Sun, Apr 21, 2019 - Page 3 News List

Photo exhibition honors advocates of democracy

RECORDING HISTORY:Pan Hsiao-sha had the chance to photograph Deng Nan-jung and Chan Yi-hua before they set themselves on fire in 1989

By Huang Hsin-po  /  Staff reporter

Photographer Pan Hsiao-sha speaks at the opening of a photography exhibition on democracy advocates Deng Nan-jung and Chan Yi-hua at the Nylon Cheng Liberty Foundation in Taipei yesterday.

Photo: CNA

A photography exhibition on late democracy advocates Deng Nan-jung (鄭南榕) and Chan Yi-hua (詹益樺) by the Nylon Cheng Liberty Foundation yesterday opened in Taipei.

In 1984, Deng started the Chinese-language Freedom Era Weekly to pursue what he called “100 percent freedom of speech.”

He was charged with sedition and went into self-imposed isolation after publishing a draft “Republic of Taiwan constitution” in 1988.

On April 7, 1989, following 70 days of isolation, he set himself on fire as heavily armed police attempted to break into his office.

At Deng’s funeral on May 19, 1989, Chan followed in his footsteps and burned himself to death in front of the Presidential Office Building in Taipei.

The foundation launched the exhibition titled “A Great and Beautiful Seed” to mark the 30th anniversary of their deaths.

The exhibition features 24 black-and-white photographs taken by Pan Hsiao-sha (潘小俠).

The images document the advocates who pursed democratization in a turbulent era, poet and foundation director Lee Ming-yung (李敏勇) said.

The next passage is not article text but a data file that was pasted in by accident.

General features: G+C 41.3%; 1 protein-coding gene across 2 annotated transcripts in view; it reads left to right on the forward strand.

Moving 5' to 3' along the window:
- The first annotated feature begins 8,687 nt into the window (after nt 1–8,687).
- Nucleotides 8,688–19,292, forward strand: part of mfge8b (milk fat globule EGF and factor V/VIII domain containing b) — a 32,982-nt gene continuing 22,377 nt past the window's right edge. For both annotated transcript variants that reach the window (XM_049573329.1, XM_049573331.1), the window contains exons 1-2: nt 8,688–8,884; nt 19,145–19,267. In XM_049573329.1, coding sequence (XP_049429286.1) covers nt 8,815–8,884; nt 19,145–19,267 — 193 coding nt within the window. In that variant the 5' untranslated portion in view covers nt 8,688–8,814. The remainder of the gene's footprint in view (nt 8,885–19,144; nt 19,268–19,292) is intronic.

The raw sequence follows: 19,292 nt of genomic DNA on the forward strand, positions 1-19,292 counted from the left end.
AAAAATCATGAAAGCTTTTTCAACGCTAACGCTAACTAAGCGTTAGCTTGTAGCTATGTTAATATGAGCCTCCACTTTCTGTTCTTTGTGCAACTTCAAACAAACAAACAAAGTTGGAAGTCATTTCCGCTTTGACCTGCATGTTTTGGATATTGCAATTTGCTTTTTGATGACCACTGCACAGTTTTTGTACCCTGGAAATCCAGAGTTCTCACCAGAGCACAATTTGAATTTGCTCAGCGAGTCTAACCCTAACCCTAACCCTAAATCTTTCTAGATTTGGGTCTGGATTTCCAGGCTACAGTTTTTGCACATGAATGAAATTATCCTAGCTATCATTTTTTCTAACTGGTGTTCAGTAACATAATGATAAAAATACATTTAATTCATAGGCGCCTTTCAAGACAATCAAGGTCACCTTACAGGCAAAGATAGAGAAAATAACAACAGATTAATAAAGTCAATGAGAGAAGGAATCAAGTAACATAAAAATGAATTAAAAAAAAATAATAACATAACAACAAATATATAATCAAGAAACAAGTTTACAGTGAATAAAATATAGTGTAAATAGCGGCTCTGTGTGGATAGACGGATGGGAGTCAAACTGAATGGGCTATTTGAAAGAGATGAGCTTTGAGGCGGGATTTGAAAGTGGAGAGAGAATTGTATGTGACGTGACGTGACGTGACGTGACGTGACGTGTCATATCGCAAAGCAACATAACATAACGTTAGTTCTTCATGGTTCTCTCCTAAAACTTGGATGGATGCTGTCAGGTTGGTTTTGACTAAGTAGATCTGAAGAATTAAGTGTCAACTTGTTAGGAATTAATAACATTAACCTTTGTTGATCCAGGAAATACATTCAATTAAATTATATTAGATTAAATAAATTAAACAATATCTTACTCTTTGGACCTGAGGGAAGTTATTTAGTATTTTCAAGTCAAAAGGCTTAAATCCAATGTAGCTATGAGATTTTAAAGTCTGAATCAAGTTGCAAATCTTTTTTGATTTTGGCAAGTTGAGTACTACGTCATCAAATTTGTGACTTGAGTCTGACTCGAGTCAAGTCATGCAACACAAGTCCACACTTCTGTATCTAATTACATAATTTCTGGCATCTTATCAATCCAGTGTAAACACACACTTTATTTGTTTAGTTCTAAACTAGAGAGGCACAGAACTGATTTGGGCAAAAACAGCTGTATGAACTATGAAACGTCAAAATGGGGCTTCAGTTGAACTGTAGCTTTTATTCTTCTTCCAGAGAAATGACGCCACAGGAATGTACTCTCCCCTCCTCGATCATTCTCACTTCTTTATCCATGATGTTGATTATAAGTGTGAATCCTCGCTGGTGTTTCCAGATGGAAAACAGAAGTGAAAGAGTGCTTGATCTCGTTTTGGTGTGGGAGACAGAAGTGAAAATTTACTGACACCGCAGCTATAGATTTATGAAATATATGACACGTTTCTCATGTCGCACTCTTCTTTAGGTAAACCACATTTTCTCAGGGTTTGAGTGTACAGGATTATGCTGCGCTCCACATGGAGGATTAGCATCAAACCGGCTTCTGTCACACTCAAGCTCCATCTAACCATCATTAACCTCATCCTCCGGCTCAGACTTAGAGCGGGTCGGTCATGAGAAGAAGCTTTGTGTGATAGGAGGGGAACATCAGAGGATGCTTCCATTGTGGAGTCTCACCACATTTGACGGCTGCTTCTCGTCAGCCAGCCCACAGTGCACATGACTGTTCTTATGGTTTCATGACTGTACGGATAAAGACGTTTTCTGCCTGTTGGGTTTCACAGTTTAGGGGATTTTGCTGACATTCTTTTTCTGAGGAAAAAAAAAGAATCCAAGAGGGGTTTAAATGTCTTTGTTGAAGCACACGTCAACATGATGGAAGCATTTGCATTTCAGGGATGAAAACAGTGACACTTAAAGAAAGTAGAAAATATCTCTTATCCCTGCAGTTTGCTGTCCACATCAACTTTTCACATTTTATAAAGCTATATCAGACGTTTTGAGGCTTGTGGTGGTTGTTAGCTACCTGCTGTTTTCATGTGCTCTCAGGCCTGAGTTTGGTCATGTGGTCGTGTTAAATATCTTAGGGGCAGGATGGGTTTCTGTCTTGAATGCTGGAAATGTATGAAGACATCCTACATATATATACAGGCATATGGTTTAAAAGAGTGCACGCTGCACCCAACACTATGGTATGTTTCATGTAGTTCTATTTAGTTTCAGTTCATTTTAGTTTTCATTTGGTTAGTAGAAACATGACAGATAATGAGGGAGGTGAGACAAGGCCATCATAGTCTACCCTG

Young people could connect with the historic events by exploring the images, he said, adding that it was a painful, yet interesting time.

Deng’s younger brother and exhibition convener Cheng Tsing-hua (鄭清華) said that when he heard about his brother’s death, he immediately returned from Hong Kong to deal with the funeral, but did not shed a tear.

He learned that Chan had set himself alight when he was heading to his brother’s funeral, he said, adding that he lost control and cried out Chan’s name.

Self-immolation is something that Deng had said only he could do, and was devastating to see Chan follow suit, he said.

The two men looked at the world through sober eyes and attempted to awaken Taiwanese with an irreversible act, while Pan captured their images as a calm observer, he said, encouraging people to stay calm and face the world no matter their predicament.

As an employee at the Chinese-language Independent Evening Post from 1986 to 1995, Pan had the opportunity to take photographs of Deng during his self-imposed isolation and Chan in 1989.

Pan said that he felt obligated to display the images, as they reflect historic memories and wounds.

After running in Taipei until May 11, the exhibition would move to Chiayi County and then to the 228 Memorial Hall in Taipei in July, the foundation said.

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